One of the leading causes of human trafficking is poverty. It can motivate individuals to engage in human trafficking and motivate parents to sell their kids or other family members as slaves. Traffickers prey on the poor, promising them a means to make money when, in reality, they will receive no compensation and will be exploited like slaves. Poverty also contributes significantly to many of the other fundamental causes of trafficking, making it harder for people to gain legitimate employment and education, recover from war and natural disasters, recover from migration, and other factors.
Social determinants and cultural norms:
Cultural norms and societal factors significantly contribute to human trafficking in many nations. Bonded labor is accepted as a form of debt repayment in some areas. In specific locations, especially for poorer families in rural areas, selling children to traffickers is the norm. Some nations, like Mauritania, continue to practice outmoded slavery in which slave owners hold families captive for several generations. There are other situations when institutionalized forced labor occurs, such as in Uzbekistan.
All grownups and kids must work in the cotton fields until the crops are collected during the cotton harvest. A victim’s refusal to disclose that they are being trafficked or the identity of their traffickers may also be influenced by cultural and socioeconomic considerations, mainly if they belong to a minority for which there are no human rights safeguards.
Demand for Sex and the need for Inexpensive Labor:
According to fundamental economics, supply and demand must coexist for a market to arise. People are more vulnerable to exploitation by traffickers due to the desire for cheap labor and commercialized sex. By using cheap or free labor to produce goods and services and charging more for them, traffickers can profit. Through an endless supply of customers and high rates, the lucrative market for commercialized sex makes it possible for traffickers and pimps to become the only ones who profit from their victims.
Large profits are made through trafficking:
The vast profit traffickers make is one of the leading causes of human trafficking. This motivates them to carry on with the victims’ forced labor and sex trafficking. Traffickers use bonded and forced laborers to benefit from inexpensive labor and can charge considerably greater prices for their goods and services. For those who engage in sex trafficking, it is simple to pocket the entire profit by making the women work for a certain amount each night and keeping them there through drugs, physical violence, threats, and other tactics.
Inadequate possibilities for safe Migration:
People who want to leave their home nations for reasons of safety or economic opportunity are particularly at risk from traffickers. Traffickers may utilize unlawful smuggling to lure victims into performing forced labor or engaging in sex trafficking.
Additionally, when migrants are looking for work abroad, traffickers frequently present them with what appear to be legitimate job openings before forcing them into a scenario where they are vulnerable to trafficking. For instance, some workers from Serbia, Armenia, Azerbaijan, and other adjacent countries were offered construction employment as Russia was preparing for the Sochi Olympics, only to be paid very little and treated horribly.
Additionally, many women from nations like Nigeria, Ukraine, and other Eastern European and African nations are promised positions as nannies or waitresses in Western Europe, only to become victims of sex trafficking.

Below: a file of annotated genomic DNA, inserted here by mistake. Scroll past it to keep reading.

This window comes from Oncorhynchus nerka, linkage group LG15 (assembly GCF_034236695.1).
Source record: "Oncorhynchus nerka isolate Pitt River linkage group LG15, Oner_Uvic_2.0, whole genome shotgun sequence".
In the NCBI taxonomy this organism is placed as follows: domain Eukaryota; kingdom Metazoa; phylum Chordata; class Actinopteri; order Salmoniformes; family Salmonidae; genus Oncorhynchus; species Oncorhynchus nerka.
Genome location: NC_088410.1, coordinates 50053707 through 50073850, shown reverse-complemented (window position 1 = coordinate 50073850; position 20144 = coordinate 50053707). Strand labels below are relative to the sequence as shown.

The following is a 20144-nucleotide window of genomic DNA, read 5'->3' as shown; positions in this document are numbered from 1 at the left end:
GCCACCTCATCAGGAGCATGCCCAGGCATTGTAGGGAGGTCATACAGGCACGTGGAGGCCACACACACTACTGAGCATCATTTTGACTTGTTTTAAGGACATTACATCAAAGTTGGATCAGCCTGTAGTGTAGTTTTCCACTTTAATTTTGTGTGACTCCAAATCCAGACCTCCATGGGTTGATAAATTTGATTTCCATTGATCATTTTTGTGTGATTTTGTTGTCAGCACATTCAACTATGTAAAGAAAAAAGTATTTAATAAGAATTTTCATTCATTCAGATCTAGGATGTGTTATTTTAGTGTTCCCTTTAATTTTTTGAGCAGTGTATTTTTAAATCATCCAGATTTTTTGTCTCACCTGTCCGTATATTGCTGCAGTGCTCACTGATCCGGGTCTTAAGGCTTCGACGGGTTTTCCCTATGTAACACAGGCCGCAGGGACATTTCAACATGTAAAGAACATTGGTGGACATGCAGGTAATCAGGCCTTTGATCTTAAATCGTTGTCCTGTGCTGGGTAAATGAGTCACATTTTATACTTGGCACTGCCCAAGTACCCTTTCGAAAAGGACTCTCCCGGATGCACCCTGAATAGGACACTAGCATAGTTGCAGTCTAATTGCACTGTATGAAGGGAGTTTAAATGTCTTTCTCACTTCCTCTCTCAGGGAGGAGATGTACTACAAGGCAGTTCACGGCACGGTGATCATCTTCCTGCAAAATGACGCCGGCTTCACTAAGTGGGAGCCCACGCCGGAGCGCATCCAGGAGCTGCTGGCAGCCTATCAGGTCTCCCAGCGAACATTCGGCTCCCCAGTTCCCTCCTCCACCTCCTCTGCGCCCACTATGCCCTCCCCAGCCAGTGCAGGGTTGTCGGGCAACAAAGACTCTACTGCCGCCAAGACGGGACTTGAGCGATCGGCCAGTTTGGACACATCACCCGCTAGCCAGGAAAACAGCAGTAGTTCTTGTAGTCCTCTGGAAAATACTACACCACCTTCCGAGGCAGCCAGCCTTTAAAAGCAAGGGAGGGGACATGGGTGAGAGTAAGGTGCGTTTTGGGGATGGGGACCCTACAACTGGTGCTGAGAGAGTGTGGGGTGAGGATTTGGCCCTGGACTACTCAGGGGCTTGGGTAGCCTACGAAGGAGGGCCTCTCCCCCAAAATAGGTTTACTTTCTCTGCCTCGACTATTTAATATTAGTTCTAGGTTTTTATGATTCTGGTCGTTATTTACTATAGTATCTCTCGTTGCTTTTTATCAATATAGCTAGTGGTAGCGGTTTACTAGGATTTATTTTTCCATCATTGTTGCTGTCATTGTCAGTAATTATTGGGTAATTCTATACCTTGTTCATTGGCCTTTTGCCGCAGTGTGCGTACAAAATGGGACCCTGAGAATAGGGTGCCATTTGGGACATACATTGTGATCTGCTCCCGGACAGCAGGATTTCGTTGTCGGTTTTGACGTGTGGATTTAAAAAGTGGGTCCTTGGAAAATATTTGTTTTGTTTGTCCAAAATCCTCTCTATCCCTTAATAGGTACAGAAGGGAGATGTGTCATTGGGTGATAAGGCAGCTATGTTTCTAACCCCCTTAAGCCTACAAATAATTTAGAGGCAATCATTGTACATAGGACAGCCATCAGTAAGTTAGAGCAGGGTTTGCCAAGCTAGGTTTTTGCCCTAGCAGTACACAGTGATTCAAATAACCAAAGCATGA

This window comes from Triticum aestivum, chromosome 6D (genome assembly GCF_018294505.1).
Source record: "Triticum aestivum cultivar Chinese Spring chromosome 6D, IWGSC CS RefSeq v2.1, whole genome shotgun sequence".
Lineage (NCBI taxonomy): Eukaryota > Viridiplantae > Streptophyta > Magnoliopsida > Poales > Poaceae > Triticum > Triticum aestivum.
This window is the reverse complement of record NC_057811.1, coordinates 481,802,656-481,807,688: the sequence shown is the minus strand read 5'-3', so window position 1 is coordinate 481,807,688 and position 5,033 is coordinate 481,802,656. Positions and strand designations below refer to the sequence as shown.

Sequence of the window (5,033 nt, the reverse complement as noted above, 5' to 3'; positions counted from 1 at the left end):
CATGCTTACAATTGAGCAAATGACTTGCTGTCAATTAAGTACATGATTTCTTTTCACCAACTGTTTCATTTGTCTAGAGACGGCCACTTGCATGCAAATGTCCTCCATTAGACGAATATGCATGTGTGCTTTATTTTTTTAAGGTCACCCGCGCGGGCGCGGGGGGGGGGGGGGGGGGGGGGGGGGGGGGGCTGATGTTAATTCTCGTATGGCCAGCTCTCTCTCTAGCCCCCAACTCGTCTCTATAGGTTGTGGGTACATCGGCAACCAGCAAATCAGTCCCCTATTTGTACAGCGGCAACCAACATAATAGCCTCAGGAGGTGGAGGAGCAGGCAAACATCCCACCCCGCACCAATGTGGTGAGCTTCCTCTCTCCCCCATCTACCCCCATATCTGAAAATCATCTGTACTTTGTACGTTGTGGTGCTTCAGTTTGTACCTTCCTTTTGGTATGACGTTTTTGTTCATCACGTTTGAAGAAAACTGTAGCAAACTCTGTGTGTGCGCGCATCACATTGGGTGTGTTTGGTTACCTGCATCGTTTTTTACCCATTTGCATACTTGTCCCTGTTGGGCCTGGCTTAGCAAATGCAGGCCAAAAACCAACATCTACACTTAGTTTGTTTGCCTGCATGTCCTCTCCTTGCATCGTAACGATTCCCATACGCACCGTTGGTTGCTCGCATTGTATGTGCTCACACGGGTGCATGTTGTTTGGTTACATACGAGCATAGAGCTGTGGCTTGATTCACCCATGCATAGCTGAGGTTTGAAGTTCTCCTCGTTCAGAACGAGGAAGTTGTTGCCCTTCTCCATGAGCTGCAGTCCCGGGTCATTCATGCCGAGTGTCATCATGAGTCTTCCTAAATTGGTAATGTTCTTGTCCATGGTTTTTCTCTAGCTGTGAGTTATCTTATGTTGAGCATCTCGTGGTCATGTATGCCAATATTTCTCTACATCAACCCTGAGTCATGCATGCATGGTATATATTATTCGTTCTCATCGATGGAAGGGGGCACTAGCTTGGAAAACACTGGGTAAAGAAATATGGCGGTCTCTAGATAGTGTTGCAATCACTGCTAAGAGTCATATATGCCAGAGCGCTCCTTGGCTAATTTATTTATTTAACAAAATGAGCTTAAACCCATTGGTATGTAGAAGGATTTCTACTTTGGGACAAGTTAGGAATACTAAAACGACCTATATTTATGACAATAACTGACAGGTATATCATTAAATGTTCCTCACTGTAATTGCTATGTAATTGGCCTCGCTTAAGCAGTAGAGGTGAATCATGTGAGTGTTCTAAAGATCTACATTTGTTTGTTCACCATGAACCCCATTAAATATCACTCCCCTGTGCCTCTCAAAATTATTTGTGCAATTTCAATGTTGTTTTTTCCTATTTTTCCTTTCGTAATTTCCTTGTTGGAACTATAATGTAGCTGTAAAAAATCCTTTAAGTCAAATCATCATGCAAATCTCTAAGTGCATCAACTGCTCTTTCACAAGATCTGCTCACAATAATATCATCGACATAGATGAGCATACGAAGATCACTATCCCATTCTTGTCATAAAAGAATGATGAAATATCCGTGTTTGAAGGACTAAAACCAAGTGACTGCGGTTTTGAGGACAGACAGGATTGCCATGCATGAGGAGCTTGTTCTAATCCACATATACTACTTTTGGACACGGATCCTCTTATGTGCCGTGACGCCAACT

Natural Disasters and Conflict:
Conflict and natural disasters can cause economic instability and a lack of respect for human rights, giving traffickers the upper hand and increasing people’s susceptibility to such scenarios. Some rebel or military groups will hold sex slaves and employ children as soldiers in crisis zones during battles. Conflict and natural disasters can also force people to leave their hometowns and native nations, which increases their vulnerability to traffickers, particularly if they are looking for employment or paying smugglers to get abroad. Additionally, with more economic instability, traffickers have more chances to lure people into trafficking by making them fraudulent work offers.
Absence of Reputable Employment Possibilities:
Un honest employment opportunities can also make people more susceptible to human trafficking. Migrants without work permits, people without education, those who reside in rural areas with fewer job opportunities, women, and members of particular ethnic groups who may face discrimination in the job market are all particularly susceptible in this regard. People who can’t find work elsewhere are offered what appear to be open positions by traffickers, who then use these victims as pawns in forced labor, sex trafficking, bonded labor, and other crimes.
The actual traffickers rank above many other causes of human trafficking. Traffickers are the ones who decide to exploit people for their gain, regardless of cultural norms, economic instability, the vulnerability of particular people groups, or other factors. While many of these factors may contribute to the motivations behind human traffickers’ entry into the industry, they still choose consciously to enslave people against their will, either for financial gain, because they believe that some people are less valuable, or because of the abusive and criminal environment in which they were raised.
People’s willingness to utilize others in trafficking it is ultimately why trafficking occurs.
Read also Italy Schengen Visa here.
Italy ‘T’ visa (Human trafficking) is an article that details the courses of human trafficking in the country. The article further explains the meaning of Human trafficking, the meaning of the ‘T’ Visa, the eligibility, the requirements, and the causes of human trafficking in Italy and the world.